After more than two years of planning, Aveda is set to unveil a key piece in its global expansion strategy: launching in Japan.
The company's first mark in the country will be with a three-level facility in Tokyo's trendy Minami Aoyama area this fall, noted Dominique Conseil, president of Aveda, who visited here in May to announce the official launch of the brand to the Japanese market. The space will include a shop and cafe on the first floor and a salon and spa on the second floor and basement, respectively.
Global expansion for the brand has been a goal of Aveda's parent, the Estee Lauder Cos., since it purchased the lifestyle brand in December 1997. And with this launch, Aveda has a president who's at home in the market: before assuming the presidency of Aveda in July 2000, Conseil had previously been president and representative director for Cosmelor Ltd., Japan, the L'Oreal Parfums and Beaute division that oversees the Lancome, Helena Rubinstein and Biotherm skin care and cosmetics brands and the Ralph Lauren, Giorgio Armani and Lanvin fragrances in Japan.
Still, Conseil isn't complacent. "Japan is always a Western company's biggest-ever challenge, and Aveda is no exception," said Conseil. Also, he added, "the economy is disappointing currently, not only in Japan, but also around the world. The reason we decided to proceed with our launch is that we have a long-term focus. We know it will take 10 years to capture the full opportunity Japan offers us. Obviously, economic cycles are irrelevant over a period of 10 years."
"Aveda's success depends above all on our ability to connect to these customers, the `cultural creative,' that make our brand what it is," said Conseil. "The general state of the economy, positive or negative, is irrelevant to whether or not we manage to connect with this consumer group. One might even think that Aveda will make an even greater difference to these consumers when times are tough."
To underline the brand's commitment to the market, Conseil noted that the brand is planning to open other retail locations in Tokyo, although he said locations and time frames for their openings are still in the planning stages. However, "we don't plan to operate by ourselves any other lifestyle salon and spa besides [our location in] Minami Aoyama. This is because we are not in the business of owning salons; this is the business of our customers whom we don't want to compete with," said Conseil.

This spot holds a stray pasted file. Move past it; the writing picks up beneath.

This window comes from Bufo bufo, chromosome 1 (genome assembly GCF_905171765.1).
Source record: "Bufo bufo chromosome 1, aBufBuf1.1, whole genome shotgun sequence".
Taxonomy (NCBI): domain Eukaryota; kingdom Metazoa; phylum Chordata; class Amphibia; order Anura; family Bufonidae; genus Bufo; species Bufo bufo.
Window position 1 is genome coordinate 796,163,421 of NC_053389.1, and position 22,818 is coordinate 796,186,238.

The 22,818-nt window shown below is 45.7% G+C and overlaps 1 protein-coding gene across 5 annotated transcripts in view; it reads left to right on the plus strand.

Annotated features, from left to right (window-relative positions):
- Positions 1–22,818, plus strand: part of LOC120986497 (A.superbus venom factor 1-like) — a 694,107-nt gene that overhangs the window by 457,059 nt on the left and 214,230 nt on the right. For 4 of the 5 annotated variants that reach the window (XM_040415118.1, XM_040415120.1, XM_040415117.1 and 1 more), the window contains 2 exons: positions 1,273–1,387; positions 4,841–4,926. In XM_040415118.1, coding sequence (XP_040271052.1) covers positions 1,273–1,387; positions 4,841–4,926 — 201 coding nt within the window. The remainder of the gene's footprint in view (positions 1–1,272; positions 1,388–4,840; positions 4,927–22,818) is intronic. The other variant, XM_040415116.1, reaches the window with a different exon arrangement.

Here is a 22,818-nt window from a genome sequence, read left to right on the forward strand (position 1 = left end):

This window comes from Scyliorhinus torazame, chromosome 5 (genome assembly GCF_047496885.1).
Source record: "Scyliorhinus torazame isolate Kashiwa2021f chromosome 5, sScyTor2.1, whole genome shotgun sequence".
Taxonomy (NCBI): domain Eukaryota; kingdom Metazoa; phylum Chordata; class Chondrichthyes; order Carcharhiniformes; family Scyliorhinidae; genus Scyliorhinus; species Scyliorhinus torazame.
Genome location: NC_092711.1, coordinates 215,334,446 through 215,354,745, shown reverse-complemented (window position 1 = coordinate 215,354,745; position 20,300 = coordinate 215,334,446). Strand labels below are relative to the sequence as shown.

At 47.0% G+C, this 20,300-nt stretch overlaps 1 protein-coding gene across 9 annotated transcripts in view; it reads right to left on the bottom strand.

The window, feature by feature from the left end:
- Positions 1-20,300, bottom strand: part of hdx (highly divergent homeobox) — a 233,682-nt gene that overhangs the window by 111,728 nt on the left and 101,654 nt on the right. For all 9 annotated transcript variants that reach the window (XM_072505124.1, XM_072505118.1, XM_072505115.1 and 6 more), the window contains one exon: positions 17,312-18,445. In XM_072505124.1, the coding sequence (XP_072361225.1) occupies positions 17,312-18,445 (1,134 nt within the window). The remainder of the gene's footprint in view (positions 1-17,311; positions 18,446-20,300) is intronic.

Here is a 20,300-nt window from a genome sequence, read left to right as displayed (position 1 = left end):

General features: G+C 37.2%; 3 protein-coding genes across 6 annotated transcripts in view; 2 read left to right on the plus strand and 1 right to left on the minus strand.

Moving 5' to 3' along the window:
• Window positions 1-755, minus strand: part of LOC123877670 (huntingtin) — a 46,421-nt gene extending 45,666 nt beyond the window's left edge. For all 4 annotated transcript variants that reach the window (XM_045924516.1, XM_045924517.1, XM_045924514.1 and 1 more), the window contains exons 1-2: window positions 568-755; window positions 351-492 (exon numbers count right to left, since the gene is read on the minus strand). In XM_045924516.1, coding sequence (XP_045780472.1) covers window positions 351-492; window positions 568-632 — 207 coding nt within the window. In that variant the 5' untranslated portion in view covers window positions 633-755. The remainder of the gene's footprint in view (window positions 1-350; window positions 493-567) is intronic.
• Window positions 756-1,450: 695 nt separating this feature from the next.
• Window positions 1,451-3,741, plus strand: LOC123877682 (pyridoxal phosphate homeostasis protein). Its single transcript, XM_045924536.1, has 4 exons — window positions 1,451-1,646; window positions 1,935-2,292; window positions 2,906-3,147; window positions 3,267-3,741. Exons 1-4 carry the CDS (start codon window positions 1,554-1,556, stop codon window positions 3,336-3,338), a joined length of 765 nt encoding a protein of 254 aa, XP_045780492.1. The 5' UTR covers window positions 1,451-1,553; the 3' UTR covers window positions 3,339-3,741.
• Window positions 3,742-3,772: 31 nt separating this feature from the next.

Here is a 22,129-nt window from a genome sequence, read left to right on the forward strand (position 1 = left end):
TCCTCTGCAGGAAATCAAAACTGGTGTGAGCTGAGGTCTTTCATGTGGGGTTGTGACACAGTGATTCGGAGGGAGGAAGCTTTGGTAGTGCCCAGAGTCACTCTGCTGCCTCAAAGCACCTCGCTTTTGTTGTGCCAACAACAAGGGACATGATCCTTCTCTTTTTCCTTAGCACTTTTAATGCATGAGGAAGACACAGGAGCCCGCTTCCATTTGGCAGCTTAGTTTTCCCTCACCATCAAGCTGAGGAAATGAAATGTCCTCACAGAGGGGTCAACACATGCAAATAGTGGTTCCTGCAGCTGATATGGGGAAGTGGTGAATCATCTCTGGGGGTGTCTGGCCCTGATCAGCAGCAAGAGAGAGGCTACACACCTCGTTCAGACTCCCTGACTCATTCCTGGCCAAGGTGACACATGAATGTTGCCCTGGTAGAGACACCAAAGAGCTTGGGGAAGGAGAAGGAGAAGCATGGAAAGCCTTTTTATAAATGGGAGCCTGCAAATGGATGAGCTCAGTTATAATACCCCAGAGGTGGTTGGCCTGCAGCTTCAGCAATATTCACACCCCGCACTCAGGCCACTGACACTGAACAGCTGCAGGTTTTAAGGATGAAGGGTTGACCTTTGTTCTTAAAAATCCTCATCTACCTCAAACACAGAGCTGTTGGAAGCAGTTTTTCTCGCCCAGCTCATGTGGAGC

After the brand has established itself in Tokyo, Osaka is next on Conseil's wish list, followed by a rollout nationwide. "We intend to roll out a similar plan in Osaka and surrounding areas with one flagship to inspire potential salon and spa owners, and a few retail locations," he said, noting that piece of the puzzle will come only after Tokyo is firmly established.
Conseil declined to comment on projected sales for the brand's first year in Japan, although industry sources estimated the brand could do upward of $500 million in Japan by the end of its first five years there.
Conseil is hopeful of the brand's success in the market, pointing out the synergies between the brand and the culture. "The nature-loving spiritual environmentalism that Aveda promotes has made sense to Japanese people for thousands of years," he said. In fact, Conseil thinks that Japan's hotly competitive market will become a major source of inspiration for Aveda's marketing and research and development teams. Indeed, the market has already spawned one hair care line: Light Elements, a four-item styling line formula, which began rolling out in the U.S. in February. And Conseil expects more lines to come: "By submitting our existing products to the `torture test' of more demanding consumers and by addressing specific needs by new products, we became able to not only address the needs of the Japanese consumers, but also become a lot sharper around the world, including our home market," said Conseil. "In other words, instead of globalizing from the home market, we started to globalize from any market where the consumers are the most demanding vis-a-vis one particular product category."
And Conseil sees the entry into the market as a partnership. "Aveda's introduction in Japan is very timely," he said. "Consumers have suffered from too many corporate responsibility flaws like misleading product labeling. Once Japanese consumers understand that Aveda's culture is truly founded on transparency and disclosure, there is little doubt they will partner with us."